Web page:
Short communication: Bovine milk sampling efficiency for pregnancy-associated glycoproteins (PAG) detection test

Helen K. da Silva, Laerte D. Cassoli, José C. F. Pantoja, Pedro H. R. Cerqueira, Tatiane B. Coitinho, Paulo F. Machado


Two experiments were conducted to verify whether the time of day at which a milk sample is collected and the possible carryover in the milking system may affect pregnancy-associated glycoproteins (PAG) levels and, consequently, the pregnancy test results in dairy cows. In experiment one, we evaluated the effect of time of day at which the milk sample is collected from 51 cows. In experiment two, which evaluated the possible occurrence of carryover in the milk meter milking system, milk samples from 94 cows belonging to two different farms were used. The samples were subjected to pregnancy test using ELISA methodology to measure PAG concentrations and to classify the samples as positive (pregnant), negative (nonpregnant), or suspicious (recheck). We found that the time of milking did not affect the PAG levels. As to the occurrence of carryover in the milk meter, the PAG levels of the samples collected from Farm-2 were heavily influenced by a carryover effect compared with the samples from Farm-1. Thus, milk samples submitted to a pregnancy test can be collected during the morning or the evening milking. When the sample is collected from the milk meters, periodic equipment maintenance should be noted, including whether the milk meter is totally drained between different animals’ milking and equipment cleaning between milking is performed correctly to minimize the occurrence of carryover, thereby avoiding the effect on PAG levels and, consequently, the pregnancy test results. Therefore, a single milk sample can be used for both milk quality tests and pregnancy test.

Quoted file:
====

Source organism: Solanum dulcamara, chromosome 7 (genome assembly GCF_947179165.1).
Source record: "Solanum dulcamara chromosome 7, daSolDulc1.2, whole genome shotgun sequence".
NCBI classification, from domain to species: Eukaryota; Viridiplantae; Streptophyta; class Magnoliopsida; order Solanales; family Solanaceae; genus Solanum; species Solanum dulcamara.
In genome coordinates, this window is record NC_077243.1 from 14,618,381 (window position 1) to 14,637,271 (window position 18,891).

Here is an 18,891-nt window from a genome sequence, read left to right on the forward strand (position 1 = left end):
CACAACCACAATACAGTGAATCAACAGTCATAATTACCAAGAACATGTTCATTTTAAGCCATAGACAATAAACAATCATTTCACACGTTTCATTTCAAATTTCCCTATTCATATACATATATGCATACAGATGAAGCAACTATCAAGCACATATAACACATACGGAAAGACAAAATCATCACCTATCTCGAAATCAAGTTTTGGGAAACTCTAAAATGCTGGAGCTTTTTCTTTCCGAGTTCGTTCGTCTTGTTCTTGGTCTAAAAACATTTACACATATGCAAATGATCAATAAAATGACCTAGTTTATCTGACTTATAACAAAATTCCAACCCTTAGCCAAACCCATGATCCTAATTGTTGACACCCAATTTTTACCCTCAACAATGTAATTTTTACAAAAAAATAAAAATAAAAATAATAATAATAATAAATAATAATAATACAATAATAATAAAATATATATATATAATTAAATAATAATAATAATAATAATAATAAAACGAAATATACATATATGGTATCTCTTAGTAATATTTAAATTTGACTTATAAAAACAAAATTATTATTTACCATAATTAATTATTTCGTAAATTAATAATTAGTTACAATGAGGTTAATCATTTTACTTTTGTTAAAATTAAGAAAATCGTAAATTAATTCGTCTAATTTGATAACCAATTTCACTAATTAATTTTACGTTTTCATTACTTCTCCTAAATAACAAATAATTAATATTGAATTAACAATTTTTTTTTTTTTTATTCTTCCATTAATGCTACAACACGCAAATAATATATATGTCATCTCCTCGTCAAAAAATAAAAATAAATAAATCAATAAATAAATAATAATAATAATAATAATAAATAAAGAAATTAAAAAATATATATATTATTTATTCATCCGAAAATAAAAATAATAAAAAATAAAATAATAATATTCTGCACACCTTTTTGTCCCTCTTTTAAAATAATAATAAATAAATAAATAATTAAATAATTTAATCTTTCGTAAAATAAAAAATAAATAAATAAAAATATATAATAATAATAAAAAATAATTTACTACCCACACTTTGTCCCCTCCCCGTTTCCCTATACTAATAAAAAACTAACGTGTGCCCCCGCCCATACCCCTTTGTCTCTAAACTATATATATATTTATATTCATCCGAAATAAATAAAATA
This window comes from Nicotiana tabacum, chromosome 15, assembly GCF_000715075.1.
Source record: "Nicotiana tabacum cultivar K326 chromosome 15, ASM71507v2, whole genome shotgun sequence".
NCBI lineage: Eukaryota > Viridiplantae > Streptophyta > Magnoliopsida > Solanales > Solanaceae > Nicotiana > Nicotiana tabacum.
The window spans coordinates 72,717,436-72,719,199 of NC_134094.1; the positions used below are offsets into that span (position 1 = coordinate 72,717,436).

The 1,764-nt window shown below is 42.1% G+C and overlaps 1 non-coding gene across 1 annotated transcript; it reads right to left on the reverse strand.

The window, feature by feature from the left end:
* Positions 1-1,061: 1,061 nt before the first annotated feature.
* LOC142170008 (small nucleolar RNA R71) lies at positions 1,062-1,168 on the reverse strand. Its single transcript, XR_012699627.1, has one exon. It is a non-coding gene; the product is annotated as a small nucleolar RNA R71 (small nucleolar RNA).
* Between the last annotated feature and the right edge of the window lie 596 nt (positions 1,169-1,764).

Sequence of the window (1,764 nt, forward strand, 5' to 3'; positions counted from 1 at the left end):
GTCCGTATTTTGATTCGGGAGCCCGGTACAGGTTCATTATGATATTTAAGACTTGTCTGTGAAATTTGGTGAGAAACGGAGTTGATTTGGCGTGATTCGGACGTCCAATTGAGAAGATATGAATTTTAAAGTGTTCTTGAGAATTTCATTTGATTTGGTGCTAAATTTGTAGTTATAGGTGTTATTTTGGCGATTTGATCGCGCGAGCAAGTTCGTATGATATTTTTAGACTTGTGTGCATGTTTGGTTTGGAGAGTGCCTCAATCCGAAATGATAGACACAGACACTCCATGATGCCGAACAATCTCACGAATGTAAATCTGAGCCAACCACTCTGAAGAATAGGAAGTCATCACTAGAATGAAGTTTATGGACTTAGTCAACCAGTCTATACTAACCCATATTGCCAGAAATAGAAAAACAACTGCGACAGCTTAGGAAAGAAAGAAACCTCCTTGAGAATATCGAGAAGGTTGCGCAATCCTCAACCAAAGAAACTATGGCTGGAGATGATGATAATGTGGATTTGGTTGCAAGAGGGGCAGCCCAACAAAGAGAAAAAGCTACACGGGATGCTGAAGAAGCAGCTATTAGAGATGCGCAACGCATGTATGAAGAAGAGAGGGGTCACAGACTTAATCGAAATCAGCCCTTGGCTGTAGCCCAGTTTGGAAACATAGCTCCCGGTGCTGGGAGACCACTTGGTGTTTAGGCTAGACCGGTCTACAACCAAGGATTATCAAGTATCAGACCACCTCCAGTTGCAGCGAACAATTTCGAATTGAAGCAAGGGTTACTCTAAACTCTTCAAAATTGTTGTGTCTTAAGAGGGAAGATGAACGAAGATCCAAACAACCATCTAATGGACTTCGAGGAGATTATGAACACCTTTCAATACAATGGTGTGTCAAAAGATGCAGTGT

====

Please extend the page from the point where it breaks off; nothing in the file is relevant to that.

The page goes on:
pregnancy test; milk samples; morning milking; evening milking; carryover; milk meter

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DOI: 10.5424/sjar/2016144-9923